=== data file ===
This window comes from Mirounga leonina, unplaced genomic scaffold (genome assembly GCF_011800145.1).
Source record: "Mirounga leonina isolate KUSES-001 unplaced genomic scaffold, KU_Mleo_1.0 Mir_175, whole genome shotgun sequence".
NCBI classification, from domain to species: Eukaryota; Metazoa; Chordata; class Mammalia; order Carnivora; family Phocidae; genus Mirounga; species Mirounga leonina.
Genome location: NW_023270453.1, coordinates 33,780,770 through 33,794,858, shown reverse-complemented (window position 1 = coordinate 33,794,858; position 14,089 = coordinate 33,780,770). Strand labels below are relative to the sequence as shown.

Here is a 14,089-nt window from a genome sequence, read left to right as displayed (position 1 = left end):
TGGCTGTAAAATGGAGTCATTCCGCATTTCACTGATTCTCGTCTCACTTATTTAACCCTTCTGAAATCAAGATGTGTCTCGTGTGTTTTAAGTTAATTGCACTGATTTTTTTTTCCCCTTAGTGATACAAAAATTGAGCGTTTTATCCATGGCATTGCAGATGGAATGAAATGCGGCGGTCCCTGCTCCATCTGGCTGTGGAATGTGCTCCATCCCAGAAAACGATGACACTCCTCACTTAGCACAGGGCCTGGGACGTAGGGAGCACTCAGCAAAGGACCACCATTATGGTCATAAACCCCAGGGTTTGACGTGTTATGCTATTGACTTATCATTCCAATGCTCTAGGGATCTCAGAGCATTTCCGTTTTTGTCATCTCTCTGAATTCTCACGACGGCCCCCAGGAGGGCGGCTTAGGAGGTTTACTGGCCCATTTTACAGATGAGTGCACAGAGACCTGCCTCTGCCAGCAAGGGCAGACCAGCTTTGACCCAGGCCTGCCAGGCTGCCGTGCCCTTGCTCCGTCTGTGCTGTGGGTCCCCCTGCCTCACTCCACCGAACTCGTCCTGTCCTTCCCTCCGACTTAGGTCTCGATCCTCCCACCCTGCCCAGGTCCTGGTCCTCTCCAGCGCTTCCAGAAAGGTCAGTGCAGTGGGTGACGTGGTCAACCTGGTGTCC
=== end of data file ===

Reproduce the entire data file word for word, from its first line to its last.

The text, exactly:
This window comes from Mirounga leonina, unplaced genomic scaffold (genome assembly GCF_011800145.1).
Source record: "Mirounga leonina isolate KUSES-001 unplaced genomic scaffold, KU_Mleo_1.0 Mir_175, whole genome shotgun sequence".
NCBI classification, from domain to species: Eukaryota; Metazoa; Chordata; class Mammalia; order Carnivora; family Phocidae; genus Mirounga; species Mirounga leonina.
Genome location: NW_023270453.1, coordinates 33,780,770 through 33,794,858, shown reverse-complemented (window position 1 = coordinate 33,794,858; position 14,089 = coordinate 33,780,770). Strand labels below are relative to the sequence as shown.

Here is a 14,089-nt window from a genome sequence, read left to right as displayed (position 1 = left end):
TGGCTGTAAAATGGAGTCATTCCGCATTTCACTGATTCTCGTCTCACTTATTTAACCCTTCTGAAATCAAGATGTGTCTCGTGTGTTTTAAGTTAATTGCACTGATTTTTTTTTCCCCTTAGTGATACAAAAATTGAGCGTTTTATCCATGGCATTGCAGATGGAATGAAATGCGGCGGTCCCTGCTCCATCTGGCTGTGGAATGTGCTCCATCCCAGAAAACGATGACACTCCTCACTTAGCACAGGGCCTGGGACGTAGGGAGCACTCAGCAAAGGACCACCATTATGGTCATAAACCCCAGGGTTTGACGTGTTATGCTATTGACTTATCATTCCAATGCTCTAGGGATCTCAGAGCATTTCCGTTTTTGTCATCTCTCTGAATTCTCACGACGGCCCCCAGGAGGGCGGCTTAGGAGGTTTACTGGCCCATTTTACAGATGAGTGCACAGAGACCTGCCTCTGCCAGCAAGGGCAGACCAGCTTTGACCCAGGCCTGCCAGGCTGCCGTGCCCTTGCTCCGTCTGTGCTGTGGGTCCCCCTGCCTCACTCCACCGAACTCGTCCTGTCCTTCCCTCCGACTTAGGTCTCGATCCTCCCACCCTGCCCAGGTCCTGGTCCTCTCCAGCGCTTCCAGAAAGGTCAGTGCAGTGGGTGACGTGGTCAACCTGGTGTCC